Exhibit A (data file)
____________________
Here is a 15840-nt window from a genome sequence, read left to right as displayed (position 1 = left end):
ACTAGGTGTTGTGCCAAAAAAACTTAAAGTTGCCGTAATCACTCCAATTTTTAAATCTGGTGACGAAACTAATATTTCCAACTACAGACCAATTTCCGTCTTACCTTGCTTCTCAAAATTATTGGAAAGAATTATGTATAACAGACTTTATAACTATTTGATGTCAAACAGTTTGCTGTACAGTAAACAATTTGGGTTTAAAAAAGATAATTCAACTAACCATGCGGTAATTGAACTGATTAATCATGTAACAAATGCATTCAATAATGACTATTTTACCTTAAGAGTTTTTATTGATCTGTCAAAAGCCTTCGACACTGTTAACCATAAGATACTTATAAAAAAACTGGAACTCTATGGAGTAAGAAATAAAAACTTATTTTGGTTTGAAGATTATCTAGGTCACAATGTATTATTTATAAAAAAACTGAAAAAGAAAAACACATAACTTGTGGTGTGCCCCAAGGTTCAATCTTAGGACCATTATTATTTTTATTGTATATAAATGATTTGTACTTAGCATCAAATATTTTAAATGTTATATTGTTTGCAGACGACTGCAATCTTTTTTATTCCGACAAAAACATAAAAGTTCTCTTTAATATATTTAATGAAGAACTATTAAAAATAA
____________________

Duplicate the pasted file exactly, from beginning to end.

Here is a 15840-nt window from a genome sequence, read left to right as displayed (position 1 = left end):
ACTAGGTGTTGTGCCAAAAAAACTTAAAGTTGCCGTAATCACTCCAATTTTTAAATCTGGTGACGAAACTAATATTTCCAACTACAGACCAATTTCCGTCTTACCTTGCTTCTCAAAATTATTGGAAAGAATTATGTATAACAGACTTTATAACTATTTGATGTCAAACAGTTTGCTGTACAGTAAACAATTTGGGTTTAAAAAAGATAATTCAACTAACCATGCGGTAATTGAACTGATTAATCATGTAACAAATGCATTCAATAATGACTATTTTACCTTAAGAGTTTTTATTGATCTGTCAAAAGCCTTCGACACTGTTAACCATAAGATACTTATAAAAAAACTGGAACTCTATGGAGTAAGAAATAAAAACTTATTTTGGTTTGAAGATTATCTAGGTCACAATGTATTATTTATAAAAAAACTGAAAAAGAAAAACACATAACTTGTGGTGTGCCCCAAGGTTCAATCTTAGGACCATTATTATTTTTATTGTATATAAATGATTTGTACTTAGCATCAAATATTTTAAATGTTATATTGTTTGCAGACGACTGCAATCTTTTTTATTCCGACAAAAACATAAAAGTTCTCTTTAATATATTTAATGAAGAACTATTAAAAATAA